Small banks face the greatest risk from hackers

March 24, 2016

Deirdre Fernandes

With cybersecurity becoming a topic of ever-increasing visibility and importance, information security professionals ask what protection they have when they make potentially unpopular disclosures of cybersecurity issues. Though no whistleblower retaliation statute deals directly with the topic, the Sarbanes-Oxley Act will often protect cybersecurity professionals who work directly for public corporations or those corporations’ service providers. Yet further, the Dodd-Frank Act could allow information security workers to receive a whistleblower reward for reporting cybersecurity concerns to the SEC or CFTC, in some cases.

However, the relationship among cybersecurity issues, SOX, and the Dodd-Frank Act is not yet clearly defined. Accordingly, information security professionals should educate themselves about whistleblower protections. Doing so could make the difference between being protected, receiving a whistleblower reward, or suffering retaliation without recourse.

- See more at: http://www.natlawreview.com/article/protections-and-rewards-cybersecurity-whistleblowers#sthash.Nu5uovJe.dpuf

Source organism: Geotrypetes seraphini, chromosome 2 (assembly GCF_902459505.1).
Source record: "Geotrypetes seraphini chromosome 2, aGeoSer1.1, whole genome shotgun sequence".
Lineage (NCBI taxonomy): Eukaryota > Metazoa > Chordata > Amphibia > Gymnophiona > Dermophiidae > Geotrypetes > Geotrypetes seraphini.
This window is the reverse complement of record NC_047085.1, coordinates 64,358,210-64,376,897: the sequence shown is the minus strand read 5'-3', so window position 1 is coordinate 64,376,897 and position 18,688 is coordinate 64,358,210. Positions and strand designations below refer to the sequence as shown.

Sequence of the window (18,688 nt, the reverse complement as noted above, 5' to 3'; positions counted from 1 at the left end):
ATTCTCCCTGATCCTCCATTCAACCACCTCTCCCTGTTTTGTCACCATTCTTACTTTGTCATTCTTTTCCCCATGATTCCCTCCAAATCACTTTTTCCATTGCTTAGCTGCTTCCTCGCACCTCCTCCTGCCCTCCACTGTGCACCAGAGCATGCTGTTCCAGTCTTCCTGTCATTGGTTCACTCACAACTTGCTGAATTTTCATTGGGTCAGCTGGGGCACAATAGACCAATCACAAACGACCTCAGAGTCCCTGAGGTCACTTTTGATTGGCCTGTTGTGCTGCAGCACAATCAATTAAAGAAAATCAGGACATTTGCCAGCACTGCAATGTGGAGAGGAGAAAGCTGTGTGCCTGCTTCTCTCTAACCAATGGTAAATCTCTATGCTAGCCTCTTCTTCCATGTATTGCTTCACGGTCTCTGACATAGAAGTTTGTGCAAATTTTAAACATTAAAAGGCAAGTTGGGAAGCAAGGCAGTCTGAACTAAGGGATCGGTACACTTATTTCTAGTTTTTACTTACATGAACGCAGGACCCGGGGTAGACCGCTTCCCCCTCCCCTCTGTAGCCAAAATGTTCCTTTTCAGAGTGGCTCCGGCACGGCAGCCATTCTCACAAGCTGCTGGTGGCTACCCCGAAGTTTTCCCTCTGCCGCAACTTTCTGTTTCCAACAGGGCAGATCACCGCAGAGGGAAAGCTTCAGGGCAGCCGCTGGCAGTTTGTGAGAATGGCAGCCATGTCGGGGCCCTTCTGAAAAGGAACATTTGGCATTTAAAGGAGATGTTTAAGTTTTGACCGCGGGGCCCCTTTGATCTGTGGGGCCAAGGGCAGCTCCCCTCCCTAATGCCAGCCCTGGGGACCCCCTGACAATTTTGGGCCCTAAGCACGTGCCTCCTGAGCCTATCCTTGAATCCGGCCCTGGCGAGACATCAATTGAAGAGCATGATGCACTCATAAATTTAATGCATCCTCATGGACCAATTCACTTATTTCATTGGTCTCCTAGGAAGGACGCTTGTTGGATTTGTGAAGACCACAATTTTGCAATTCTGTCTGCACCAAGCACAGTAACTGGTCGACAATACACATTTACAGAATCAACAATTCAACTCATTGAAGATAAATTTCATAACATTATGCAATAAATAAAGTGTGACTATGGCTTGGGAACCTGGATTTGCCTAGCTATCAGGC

Cyberattacks on the country’s largest banks, from JPMorgan Chase & Co. to Bank of America Corp., grab the headlines. But the Federal Reserve Bank of Boston and other regulators worry that smaller banks, with less robust cybersecurity, provide easier targets for criminals, terrorists, and foreign states seeking to infiltrate the US financial system.

Banks are so interconnected, doing business with each other and interacting with the Federal Reserve, that an attack on a community bank could eventually infect larger banks, spreading like a virus and threatening the stability of and confidence in the banking system. Numbering in the thousands across the country, small banks don’t have the resources to hire armies of technology experts and spend millions for the most sophisticated software to thwart cyberthreats.

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